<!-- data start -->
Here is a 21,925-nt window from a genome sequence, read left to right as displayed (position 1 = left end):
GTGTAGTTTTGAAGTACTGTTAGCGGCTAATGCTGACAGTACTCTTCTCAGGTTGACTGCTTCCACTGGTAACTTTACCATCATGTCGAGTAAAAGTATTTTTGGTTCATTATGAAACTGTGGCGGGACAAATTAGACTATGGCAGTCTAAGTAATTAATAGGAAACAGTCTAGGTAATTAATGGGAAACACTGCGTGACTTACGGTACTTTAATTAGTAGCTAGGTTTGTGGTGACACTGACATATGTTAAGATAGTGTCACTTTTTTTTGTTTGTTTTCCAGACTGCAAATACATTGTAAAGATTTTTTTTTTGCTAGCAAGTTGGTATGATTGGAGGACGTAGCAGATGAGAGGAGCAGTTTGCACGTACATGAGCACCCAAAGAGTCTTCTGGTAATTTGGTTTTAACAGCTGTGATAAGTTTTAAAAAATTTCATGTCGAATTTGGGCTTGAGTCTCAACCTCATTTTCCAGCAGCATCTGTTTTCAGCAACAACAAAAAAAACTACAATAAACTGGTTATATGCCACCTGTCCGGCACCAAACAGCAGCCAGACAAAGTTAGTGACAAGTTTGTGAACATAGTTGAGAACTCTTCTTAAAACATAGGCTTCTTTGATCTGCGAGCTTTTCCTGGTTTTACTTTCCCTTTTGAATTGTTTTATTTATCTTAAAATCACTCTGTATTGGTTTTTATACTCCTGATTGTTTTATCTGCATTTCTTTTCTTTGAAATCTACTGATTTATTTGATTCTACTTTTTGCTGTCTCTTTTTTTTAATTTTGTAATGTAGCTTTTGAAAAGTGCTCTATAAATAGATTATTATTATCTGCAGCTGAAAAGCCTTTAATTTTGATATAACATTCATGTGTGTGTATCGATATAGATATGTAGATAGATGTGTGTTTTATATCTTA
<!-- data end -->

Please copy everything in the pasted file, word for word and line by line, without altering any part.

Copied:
Here is a 21,925-nt window from a genome sequence, read left to right as displayed (position 1 = left end):
GTGTAGTTTTGAAGTACTGTTAGCGGCTAATGCTGACAGTACTCTTCTCAGGTTGACTGCTTCCACTGGTAACTTTACCATCATGTCGAGTAAAAGTATTTTTGGTTCATTATGAAACTGTGGCGGGACAAATTAGACTATGGCAGTCTAAGTAATTAATAGGAAACAGTCTAGGTAATTAATGGGAAACACTGCGTGACTTACGGTACTTTAATTAGTAGCTAGGTTTGTGGTGACACTGACATATGTTAAGATAGTGTCACTTTTTTTTGTTTGTTTTCCAGACTGCAAATACATTGTAAAGATTTTTTTTTTGCTAGCAAGTTGGTATGATTGGAGGACGTAGCAGATGAGAGGAGCAGTTTGCACGTACATGAGCACCCAAAGAGTCTTCTGGTAATTTGGTTTTAACAGCTGTGATAAGTTTTAAAAAATTTCATGTCGAATTTGGGCTTGAGTCTCAACCTCATTTTCCAGCAGCATCTGTTTTCAGCAACAACAAAAAAAACTACAATAAACTGGTTATATGCCACCTGTCCGGCACCAAACAGCAGCCAGACAAAGTTAGTGACAAGTTTGTGAACATAGTTGAGAACTCTTCTTAAAACATAGGCTTCTTTGATCTGCGAGCTTTTCCTGGTTTTACTTTCCCTTTTGAATTGTTTTATTTATCTTAAAATCACTCTGTATTGGTTTTTATACTCCTGATTGTTTTATCTGCATTTCTTTTCTTTGAAATCTACTGATTTATTTGATTCTACTTTTTGCTGTCTCTTTTTTTTAATTTTGTAATGTAGCTTTTGAAAAGTGCTCTATAAATAGATTATTATTATCTGCAGCTGAAAAGCCTTTAATTTTGATATAACATTCATGTGTGTGTATCGATATAGATATGTAGATAGATGTGTGTTTTATATCTTA